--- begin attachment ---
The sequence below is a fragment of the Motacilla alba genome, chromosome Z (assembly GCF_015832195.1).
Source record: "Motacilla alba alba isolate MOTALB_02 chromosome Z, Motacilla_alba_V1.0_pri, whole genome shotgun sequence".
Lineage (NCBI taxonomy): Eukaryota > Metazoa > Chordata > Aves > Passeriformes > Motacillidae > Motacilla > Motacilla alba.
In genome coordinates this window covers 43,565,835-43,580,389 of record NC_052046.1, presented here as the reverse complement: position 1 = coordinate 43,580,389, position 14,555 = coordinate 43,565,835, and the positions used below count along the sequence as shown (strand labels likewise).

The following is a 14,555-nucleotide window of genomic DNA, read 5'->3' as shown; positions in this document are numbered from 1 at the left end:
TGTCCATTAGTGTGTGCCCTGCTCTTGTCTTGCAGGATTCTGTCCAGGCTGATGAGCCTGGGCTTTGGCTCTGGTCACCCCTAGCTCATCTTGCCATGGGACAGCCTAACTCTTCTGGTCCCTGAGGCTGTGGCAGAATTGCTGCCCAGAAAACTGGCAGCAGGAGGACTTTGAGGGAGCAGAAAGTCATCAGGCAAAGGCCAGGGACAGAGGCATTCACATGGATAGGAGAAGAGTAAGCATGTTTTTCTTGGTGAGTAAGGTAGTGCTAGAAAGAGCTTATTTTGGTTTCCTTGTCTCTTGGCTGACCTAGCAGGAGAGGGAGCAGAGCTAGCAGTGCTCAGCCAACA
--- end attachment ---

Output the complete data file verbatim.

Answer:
The sequence below is a fragment of the Motacilla alba genome, chromosome Z (assembly GCF_015832195.1).
Source record: "Motacilla alba alba isolate MOTALB_02 chromosome Z, Motacilla_alba_V1.0_pri, whole genome shotgun sequence".
Lineage (NCBI taxonomy): Eukaryota > Metazoa > Chordata > Aves > Passeriformes > Motacillidae > Motacilla > Motacilla alba.
In genome coordinates this window covers 43,565,835-43,580,389 of record NC_052046.1, presented here as the reverse complement: position 1 = coordinate 43,580,389, position 14,555 = coordinate 43,565,835, and the positions used below count along the sequence as shown (strand labels likewise).

The following is a 14,555-nucleotide window of genomic DNA, read 5'->3' as shown; positions in this document are numbered from 1 at the left end:
TGTCCATTAGTGTGTGCCCTGCTCTTGTCTTGCAGGATTCTGTCCAGGCTGATGAGCCTGGGCTTTGGCTCTGGTCACCCCTAGCTCATCTTGCCATGGGACAGCCTAACTCTTCTGGTCCCTGAGGCTGTGGCAGAATTGCTGCCCAGAAAACTGGCAGCAGGAGGACTTTGAGGGAGCAGAAAGTCATCAGGCAAAGGCCAGGGACAGAGGCATTCACATGGATAGGAGAAGAGTAAGCATGTTTTTCTTGGTGAGTAAGGTAGTGCTAGAAAGAGCTTATTTTGGTTTCCTTGTCTCTTGGCTGACCTAGCAGGAGAGGGAGCAGAGCTAGCAGTGCTCAGCCAACA